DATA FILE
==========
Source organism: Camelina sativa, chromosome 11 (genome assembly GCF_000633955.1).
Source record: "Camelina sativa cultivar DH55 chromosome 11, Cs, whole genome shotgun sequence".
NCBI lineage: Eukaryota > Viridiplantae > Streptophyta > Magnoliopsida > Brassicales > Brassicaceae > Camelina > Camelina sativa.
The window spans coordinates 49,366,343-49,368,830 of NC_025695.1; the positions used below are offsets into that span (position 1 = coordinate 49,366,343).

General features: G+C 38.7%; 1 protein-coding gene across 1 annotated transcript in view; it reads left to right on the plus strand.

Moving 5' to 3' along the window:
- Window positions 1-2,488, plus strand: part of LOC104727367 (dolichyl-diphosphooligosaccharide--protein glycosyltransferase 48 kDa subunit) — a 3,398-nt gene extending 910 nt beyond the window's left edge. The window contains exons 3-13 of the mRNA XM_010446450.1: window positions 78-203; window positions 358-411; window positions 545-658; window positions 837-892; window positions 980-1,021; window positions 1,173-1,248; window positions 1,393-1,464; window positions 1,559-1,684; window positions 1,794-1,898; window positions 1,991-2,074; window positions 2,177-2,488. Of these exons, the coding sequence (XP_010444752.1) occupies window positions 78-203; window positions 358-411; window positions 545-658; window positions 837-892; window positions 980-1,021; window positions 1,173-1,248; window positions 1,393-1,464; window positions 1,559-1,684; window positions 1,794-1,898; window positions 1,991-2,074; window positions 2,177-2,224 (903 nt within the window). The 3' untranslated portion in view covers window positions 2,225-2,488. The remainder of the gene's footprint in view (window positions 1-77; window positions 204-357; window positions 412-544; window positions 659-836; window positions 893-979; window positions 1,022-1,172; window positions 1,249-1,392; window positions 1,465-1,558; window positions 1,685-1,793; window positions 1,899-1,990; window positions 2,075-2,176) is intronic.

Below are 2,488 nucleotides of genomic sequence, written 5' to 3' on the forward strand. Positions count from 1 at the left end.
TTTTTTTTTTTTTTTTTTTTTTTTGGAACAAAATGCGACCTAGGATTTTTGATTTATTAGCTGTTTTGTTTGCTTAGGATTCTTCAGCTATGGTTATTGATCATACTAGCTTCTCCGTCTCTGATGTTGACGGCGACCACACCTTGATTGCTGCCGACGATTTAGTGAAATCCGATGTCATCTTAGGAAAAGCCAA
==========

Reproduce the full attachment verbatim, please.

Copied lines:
Source organism: Camelina sativa, chromosome 11 (genome assembly GCF_000633955.1).
Source record: "Camelina sativa cultivar DH55 chromosome 11, Cs, whole genome shotgun sequence".
NCBI lineage: Eukaryota > Viridiplantae > Streptophyta > Magnoliopsida > Brassicales > Brassicaceae > Camelina > Camelina sativa.
The window spans coordinates 49,366,343-49,368,830 of NC_025695.1; the positions used below are offsets into that span (position 1 = coordinate 49,366,343).

General features: G+C 38.7%; 1 protein-coding gene across 1 annotated transcript in view; it reads left to right on the plus strand.

Moving 5' to 3' along the window:
- Window positions 1-2,488, plus strand: part of LOC104727367 (dolichyl-diphosphooligosaccharide--protein glycosyltransferase 48 kDa subunit) — a 3,398-nt gene extending 910 nt beyond the window's left edge. The window contains exons 3-13 of the mRNA XM_010446450.1: window positions 78-203; window positions 358-411; window positions 545-658; window positions 837-892; window positions 980-1,021; window positions 1,173-1,248; window positions 1,393-1,464; window positions 1,559-1,684; window positions 1,794-1,898; window positions 1,991-2,074; window positions 2,177-2,488. Of these exons, the coding sequence (XP_010444752.1) occupies window positions 78-203; window positions 358-411; window positions 545-658; window positions 837-892; window positions 980-1,021; window positions 1,173-1,248; window positions 1,393-1,464; window positions 1,559-1,684; window positions 1,794-1,898; window positions 1,991-2,074; window positions 2,177-2,224 (903 nt within the window). The 3' untranslated portion in view covers window positions 2,225-2,488. The remainder of the gene's footprint in view (window positions 1-77; window positions 204-357; window positions 412-544; window positions 659-836; window positions 893-979; window positions 1,022-1,172; window positions 1,249-1,392; window positions 1,465-1,558; window positions 1,685-1,793; window positions 1,899-1,990; window positions 2,075-2,176) is intronic.

Below are 2,488 nucleotides of genomic sequence, written 5' to 3' on the forward strand. Positions count from 1 at the left end.
TTTTTTTTTTTTTTTTTTTTTTTTGGAACAAAATGCGACCTAGGATTTTTGATTTATTAGCTGTTTTGTTTGCTTAGGATTCTTCAGCTATGGTTATTGATCATACTAGCTTCTCCGTCTCTGATGTTGACGGCGACCACACCTTGATTGCTGCCGACGATTTAGTGAAATCCGATGTCATCTTAGGAAAAGCCAA